In Arizona, a state Senate committee approved a bill that would make the First Amendment null and void at that state’s universities. In the name of promoting tolerance and diversity of thought on campus, committee has decided to ban professors from doing the following:
*Endorsing, supporting or opposing any candidate for local, state or national office.
*Endorsing, supporting or opposing any pending legislation, regulation or rule under consideration by local, state or federal agencies.
*Endorsing, supporting or opposing any litigation in any court.
*Advocating â€œone side of a social, political, or cultural issue that is a matter of partisan controversy.â€
*Hindering military recruiting on campus or endorsing the activities of those who do.
Under the legislation, the Arizona Board of Regents, which governs the stateâ€™s public universities, and the individual boards of community colleges would be responsible for setting guidelines for the law and for requiring all faculty members to participate in three hours of training annually on their responsibilities under the law.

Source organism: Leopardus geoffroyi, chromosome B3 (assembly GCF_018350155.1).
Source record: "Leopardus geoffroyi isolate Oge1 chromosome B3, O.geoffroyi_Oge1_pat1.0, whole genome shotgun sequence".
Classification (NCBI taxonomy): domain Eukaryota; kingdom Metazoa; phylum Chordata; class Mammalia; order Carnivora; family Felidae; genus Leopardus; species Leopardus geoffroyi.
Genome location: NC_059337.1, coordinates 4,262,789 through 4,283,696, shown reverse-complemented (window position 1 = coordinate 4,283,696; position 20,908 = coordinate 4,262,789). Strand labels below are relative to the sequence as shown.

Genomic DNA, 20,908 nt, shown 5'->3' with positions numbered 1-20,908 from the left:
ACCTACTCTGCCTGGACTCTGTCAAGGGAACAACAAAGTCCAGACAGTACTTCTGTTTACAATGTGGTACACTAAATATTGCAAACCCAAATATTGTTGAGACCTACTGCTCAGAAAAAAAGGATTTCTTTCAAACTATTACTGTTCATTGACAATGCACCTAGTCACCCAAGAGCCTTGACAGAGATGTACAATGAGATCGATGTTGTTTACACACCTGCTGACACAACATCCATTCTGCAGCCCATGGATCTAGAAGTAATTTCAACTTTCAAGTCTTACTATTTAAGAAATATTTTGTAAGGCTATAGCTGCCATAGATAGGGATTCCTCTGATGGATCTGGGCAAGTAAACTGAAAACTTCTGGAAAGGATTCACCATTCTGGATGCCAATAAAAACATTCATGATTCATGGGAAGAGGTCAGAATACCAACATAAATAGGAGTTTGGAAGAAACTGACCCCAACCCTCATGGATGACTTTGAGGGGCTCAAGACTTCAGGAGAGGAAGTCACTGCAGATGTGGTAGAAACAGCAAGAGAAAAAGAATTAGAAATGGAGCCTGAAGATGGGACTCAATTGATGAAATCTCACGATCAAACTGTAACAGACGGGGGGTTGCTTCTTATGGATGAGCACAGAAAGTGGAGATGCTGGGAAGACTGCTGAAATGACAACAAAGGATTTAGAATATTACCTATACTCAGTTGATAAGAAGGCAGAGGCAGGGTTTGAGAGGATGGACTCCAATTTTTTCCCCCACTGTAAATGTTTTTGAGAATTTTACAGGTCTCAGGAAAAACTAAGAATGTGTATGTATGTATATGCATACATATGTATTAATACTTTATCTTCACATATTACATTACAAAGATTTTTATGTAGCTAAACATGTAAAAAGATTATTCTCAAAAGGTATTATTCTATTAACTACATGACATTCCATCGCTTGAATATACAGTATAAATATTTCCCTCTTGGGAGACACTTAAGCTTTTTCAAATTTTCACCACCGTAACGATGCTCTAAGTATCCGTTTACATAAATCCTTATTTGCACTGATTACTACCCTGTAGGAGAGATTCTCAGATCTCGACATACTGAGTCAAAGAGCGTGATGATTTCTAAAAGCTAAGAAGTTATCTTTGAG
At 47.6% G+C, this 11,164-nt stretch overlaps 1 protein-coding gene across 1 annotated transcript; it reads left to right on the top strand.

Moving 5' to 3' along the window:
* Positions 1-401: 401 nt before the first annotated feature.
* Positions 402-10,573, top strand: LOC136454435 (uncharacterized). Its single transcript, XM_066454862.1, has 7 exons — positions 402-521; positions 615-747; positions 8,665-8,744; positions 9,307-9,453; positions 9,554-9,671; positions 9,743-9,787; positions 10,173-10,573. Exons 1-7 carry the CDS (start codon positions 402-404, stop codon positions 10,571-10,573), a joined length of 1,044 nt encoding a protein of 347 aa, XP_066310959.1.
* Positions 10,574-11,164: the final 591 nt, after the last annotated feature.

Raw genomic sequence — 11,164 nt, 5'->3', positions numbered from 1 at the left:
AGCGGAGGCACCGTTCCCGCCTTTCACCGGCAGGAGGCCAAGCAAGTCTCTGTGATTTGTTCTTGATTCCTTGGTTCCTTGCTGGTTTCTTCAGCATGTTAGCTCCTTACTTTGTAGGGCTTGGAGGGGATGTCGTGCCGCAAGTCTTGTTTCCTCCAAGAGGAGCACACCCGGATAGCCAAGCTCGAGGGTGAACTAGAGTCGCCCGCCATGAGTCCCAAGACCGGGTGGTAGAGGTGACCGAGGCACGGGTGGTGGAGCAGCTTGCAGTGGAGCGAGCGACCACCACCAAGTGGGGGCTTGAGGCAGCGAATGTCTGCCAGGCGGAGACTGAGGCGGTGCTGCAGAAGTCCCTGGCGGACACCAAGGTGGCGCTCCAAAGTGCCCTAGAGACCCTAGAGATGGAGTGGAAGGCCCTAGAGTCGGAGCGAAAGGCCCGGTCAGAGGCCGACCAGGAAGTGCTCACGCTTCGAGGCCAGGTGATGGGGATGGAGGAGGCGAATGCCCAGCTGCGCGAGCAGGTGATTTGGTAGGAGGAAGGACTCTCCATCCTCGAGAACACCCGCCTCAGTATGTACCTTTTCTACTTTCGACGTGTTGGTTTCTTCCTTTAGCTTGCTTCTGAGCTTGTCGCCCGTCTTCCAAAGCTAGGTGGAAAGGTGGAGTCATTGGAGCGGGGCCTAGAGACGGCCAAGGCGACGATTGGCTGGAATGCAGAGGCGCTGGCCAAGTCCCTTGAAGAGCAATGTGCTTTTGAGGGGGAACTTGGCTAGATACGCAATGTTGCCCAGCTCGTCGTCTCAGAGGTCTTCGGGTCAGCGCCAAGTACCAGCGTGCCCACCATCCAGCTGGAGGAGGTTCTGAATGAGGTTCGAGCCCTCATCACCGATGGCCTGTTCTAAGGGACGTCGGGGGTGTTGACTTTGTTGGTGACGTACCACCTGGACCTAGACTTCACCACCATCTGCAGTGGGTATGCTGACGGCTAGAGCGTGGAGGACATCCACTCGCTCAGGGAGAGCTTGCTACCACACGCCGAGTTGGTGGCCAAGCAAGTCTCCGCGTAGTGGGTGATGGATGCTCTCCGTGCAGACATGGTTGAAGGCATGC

Punishments could come in two forms. The governing boardsâ€™ guidelines would need to develop procedures, including suspensions and terminations in some cases, according to the bill. In addition, the state attorney general and county prosecutors could sue violators, and state courts could impose fines of up to $500. The legislation would bar colleges or their insurance policies from paying the fines â€” money would need to be paid directly by the professors found guilty.
In other words, if a professor dares to have a political thought, let alone express it, they could be sued and fined $500.
In Orwellian logic, the bill sponsor, Republican state Senator Thayor Verschoor had this:
â€œIn our institutions of higher education, students should be learning how to think, not what to think.
In other words, Senator Verschoor only wants students to be taught what he wants you to think, not have your mind challenged by different thoughts and opinions.
Fortunately, student leaders and professors have come out against this bill. In addition, the man behind the Academic Bill of Rights, David Horowitz, has come out against it.
The First Amendment should not be the casualty of the outrageous actions of the Ward Churchills of our university campuses.